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ON the first appearance of this little work, it gave me pleasure to be informed, that both the plan and execution of it had the fanction of your approbation. From that moment I entertained the most fanguine hopes of a favourable reception from the public: nor have I been disappointed.

As the following abridgment contains Biographical Sketches of feveral literary characters, whofe names would have done honour to Greece or Rome, the dedication of it to one of the first claffical scholars of the age, is but a juft tribute of refpect to fuperior abilities.

It is my fincere with that you may enjoy every comfort both of public and domeftic

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life. May you long continue to be an ornament to your profeffion" to rear the tender thought, and teach the young idea how to fhoot;"to infpire the pupils, who are intrusted to your care, with that genuine taste, which cannot be obtained without an acquaintance with the Claffics, and which, when once acquired, can never be obliterated.

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YOUNG people are apt to think that hiftory is a very dry and unpleasant study. But it may be written in fuch a manner, that while it improves the understanding, it will amufe the fancy as much as any Novel or Romance. Can there be a more agreeable entertainment to the mind, than to obferve human fociety, in its infancy, making the firft faint effays towards the arts and fciences? To fee the policy of government and the civility of converfation refining by degrees, and every thing that is ornamental to human life advancing towards perfection? To fee all our ancestors pass as it were in review before us, appearing in their true colours, without any of thofe difguifes, which, during their life-time, fo much perplexed the judgment of beholders? What fpectacle can be imagined fo magnificent, fo various, fo interefting?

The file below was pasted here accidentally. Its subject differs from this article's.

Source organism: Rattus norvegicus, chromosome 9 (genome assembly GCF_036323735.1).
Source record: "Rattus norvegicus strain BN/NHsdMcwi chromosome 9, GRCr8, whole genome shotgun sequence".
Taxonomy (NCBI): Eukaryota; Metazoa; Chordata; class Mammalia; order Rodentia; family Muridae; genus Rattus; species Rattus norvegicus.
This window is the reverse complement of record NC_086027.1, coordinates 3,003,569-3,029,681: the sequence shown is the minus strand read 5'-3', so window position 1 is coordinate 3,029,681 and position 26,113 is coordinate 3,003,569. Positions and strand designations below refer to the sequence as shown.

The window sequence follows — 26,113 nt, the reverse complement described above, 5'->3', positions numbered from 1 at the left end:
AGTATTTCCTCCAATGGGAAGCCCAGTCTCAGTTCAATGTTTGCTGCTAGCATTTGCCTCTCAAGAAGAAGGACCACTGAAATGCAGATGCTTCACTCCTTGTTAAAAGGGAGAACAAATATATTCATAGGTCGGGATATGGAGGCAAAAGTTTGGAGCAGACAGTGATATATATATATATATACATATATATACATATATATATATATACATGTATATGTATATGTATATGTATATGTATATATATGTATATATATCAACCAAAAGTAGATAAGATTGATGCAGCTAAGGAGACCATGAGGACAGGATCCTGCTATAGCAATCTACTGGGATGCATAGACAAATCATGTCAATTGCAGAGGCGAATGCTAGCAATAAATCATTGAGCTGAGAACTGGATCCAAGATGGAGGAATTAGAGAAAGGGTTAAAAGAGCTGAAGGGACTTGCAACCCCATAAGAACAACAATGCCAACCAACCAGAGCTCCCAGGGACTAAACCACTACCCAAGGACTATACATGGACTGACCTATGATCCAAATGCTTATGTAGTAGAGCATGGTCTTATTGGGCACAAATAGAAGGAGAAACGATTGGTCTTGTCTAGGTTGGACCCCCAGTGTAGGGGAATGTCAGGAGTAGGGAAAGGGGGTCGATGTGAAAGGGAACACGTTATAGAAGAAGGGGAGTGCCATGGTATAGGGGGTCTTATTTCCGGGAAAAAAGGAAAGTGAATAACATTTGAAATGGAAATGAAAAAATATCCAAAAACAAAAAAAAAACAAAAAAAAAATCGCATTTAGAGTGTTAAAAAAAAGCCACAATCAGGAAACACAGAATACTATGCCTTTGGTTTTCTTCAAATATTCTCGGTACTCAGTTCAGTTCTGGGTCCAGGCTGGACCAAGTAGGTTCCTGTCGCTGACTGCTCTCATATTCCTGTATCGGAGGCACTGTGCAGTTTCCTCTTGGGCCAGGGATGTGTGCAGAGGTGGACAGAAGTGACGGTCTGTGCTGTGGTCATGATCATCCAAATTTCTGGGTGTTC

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The Hiftory of Great Britain is the hiftory of liberty, and of the ftruggles and efforts of a great nation to preferve it inviolate. It enables us to trace the progrefs of civil fociety, and the principles and practice of legislation. It points out in the moft ftriking manner, from example, what we ought to avoid, and what we ought to follow.

In the following pages the young reader will find a concife account of the most important events which have happened in this country, from the Roman conqueft to the prefent times, with a diftinct view of the religion, laws, learning, arts, commerce, and manners of its inhabitants, in every age. The fubjects of the different periods, being thus claffed, cannot fail to make a ftrong impreffion upon the youthful mind, and to infpire fentiments of virtue, patriotism, and univerfal philanthropy.

No pains or expence have been spared to render this Hiftory worthy the attention of the rifing generation. Befides the infertion of late occurrences, the Author has added an introductory chapter, containing much curious information

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